By Cydney Posner
This article from Compliance Week, "Are Your Third Parties Violating Sanctions Against Iran, Syria?" http://www.complianceweek.com/are-your-third-parties-violating-sanctions-against-iran-syria/article/315776/?DCMP=EMC-CW-TuesEditionPaid, discusses recent activity by the SEC to ferret out dealings with rogue states.
According to the article, the SEC's Office of Global Securities Risk has been reviewing potential sanctions violations involving public companies since 2003, "with a specific mandate to focus on assuring that company dealings with countries the United States identifies as state sponsors of terrorism (Iran, Sudan, Syria, North Korea, and Cuba) are properly reflected and disclosed in company filings." The Iran Threat Reduction and Syria Human Rights Act, passed by Congress last year, requires issuers to disclose, in an annual or quarterly report, if they or any affiliate has "knowingly" conducted specified types of transactions -- such as knowingly transferring any goods, services or technologies that could contribute to Iran's ability to acquire or develop weapons of mass destruction -- and to file a new EDGAR form, called IRANNOTICE. (Note that, apparently, there are exemptions allowing trade for pharmaceuticals, medical devices, and food exports.)
Recent SEC staff comment letters suggest an expanded role for the SEC in pursuing violations of country sanctions. One recent exchange of correspondence cited in the article required "an undisclosed company to evaluate whether a transaction involving the National Iranian Oil Company should have been disclosed. A vessel owned by the company and chartered to a third party loaded crude oil in Iran that was shipped to China. The undisclosed company admitted that the oil was loaded in Iran, but argued that since the ship was chartered to a third party and controlled by it, the company in question did not have to make the disclosures. The SEC pushed back and the issuer, without admitting prior knowledge, agreed to amend their annual report." Interestingly, many of the recent comment letters make clear that the staff is actively monitoring outside sources for indications of transactions. The article notes that these disclosures will help "put offending companies on the radar of the traditional sanction police: the Treasury Department's Office of Foreign Asset Control and the State Department. It is ‘another jurisdictional hook'…. When a company files a 13(r) disclosure, the SEC is required to report that filing to these agencies and the White House." Companies could also face investigations and sanctions, as well as reputational risk. Moreover, according to one commentator, "'U.S. sanctions related to Iran used to be focused primarily on U.S. companies and their activities…. Now they are expanded ‘to rope in their foreign affiliates and foreign subsidiaries.'" However, it is unclear how aggressively the SEC will pursue affiliates overseas. Commentators did not expect to see a lot of enforcement, but did suggest that one primary effect will be more public exposure. In addition, parent companies of U.S.-based subsidiaries could become implicated. According to one commentator quoted in the article, most U.S. public companies began to wind down their activities with Iran at least five years. <br> <br>The ostensible rationale for the SEC's activity "is that investors—especially large pension funds and institutional investors—consider these dealings with countries on the U.S. sanctions list to be material." Most SEC comment letters focus "on more traditional questions on issuer judgments of materiality, not an expressed disclosure obligation." However, one letter appeared to also involve the Office of Global Securities Risk, which specifically questioned whether the company had complied with the disclosure requirement.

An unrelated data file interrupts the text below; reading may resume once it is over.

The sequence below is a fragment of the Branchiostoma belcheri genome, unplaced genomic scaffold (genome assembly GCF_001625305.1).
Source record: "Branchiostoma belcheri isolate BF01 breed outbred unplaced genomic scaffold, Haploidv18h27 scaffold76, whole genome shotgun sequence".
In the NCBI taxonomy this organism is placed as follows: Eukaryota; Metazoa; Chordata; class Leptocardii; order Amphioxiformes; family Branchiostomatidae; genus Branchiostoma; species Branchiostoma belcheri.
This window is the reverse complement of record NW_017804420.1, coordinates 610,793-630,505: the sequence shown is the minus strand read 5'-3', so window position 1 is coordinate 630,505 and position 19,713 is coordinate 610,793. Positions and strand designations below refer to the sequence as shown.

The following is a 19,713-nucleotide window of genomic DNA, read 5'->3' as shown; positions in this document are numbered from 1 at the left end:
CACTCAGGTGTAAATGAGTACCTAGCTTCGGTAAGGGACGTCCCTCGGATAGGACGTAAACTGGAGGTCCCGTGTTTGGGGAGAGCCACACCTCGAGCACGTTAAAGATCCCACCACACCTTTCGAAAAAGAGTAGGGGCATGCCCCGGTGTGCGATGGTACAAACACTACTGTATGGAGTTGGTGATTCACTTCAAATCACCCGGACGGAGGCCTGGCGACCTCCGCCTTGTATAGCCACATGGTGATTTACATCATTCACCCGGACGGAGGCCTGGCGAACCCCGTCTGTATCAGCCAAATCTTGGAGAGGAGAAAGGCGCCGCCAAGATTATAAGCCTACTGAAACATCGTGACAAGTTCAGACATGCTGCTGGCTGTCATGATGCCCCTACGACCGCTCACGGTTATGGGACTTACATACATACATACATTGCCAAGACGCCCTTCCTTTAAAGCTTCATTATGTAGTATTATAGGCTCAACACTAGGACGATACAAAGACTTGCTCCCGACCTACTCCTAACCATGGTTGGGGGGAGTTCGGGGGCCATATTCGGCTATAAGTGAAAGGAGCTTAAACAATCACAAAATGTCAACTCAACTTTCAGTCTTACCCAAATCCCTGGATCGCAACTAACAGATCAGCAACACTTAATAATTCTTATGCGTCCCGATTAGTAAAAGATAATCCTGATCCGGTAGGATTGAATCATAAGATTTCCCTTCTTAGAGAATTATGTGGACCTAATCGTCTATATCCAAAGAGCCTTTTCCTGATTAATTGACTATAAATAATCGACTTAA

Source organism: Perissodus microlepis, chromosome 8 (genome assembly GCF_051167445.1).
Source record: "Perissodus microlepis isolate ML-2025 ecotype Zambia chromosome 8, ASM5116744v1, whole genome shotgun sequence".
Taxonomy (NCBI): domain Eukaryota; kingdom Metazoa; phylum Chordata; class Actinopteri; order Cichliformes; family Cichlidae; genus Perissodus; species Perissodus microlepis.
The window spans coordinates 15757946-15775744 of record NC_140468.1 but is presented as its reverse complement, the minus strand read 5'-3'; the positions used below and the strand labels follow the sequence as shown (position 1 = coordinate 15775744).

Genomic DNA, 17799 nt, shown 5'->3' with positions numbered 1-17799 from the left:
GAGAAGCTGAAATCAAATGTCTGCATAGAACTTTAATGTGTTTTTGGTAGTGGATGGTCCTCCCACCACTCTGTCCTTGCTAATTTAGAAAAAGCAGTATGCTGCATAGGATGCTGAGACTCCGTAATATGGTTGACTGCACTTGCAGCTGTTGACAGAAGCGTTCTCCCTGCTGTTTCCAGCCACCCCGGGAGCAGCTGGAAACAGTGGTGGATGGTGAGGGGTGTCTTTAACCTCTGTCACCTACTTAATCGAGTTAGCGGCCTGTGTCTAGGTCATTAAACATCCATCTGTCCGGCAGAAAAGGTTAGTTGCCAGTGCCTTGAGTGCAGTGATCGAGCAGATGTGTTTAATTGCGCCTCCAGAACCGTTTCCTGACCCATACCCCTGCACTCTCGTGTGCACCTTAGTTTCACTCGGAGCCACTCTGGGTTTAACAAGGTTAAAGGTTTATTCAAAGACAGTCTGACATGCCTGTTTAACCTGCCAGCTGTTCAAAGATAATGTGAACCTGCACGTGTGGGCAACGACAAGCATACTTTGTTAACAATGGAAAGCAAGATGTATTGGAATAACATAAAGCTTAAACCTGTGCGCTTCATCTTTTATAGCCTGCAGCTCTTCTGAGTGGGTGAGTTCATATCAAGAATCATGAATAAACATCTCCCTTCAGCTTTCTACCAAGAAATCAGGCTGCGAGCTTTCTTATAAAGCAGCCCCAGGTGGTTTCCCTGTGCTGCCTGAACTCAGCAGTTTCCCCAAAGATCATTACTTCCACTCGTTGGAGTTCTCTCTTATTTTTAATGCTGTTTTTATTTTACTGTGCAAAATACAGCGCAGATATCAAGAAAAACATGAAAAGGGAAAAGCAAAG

States governments have also taken some steps, ranging from barring state pension funds from investing in companies that engage in activity in Iran to more direct pursuit of violations of sanctions, particularly in New York.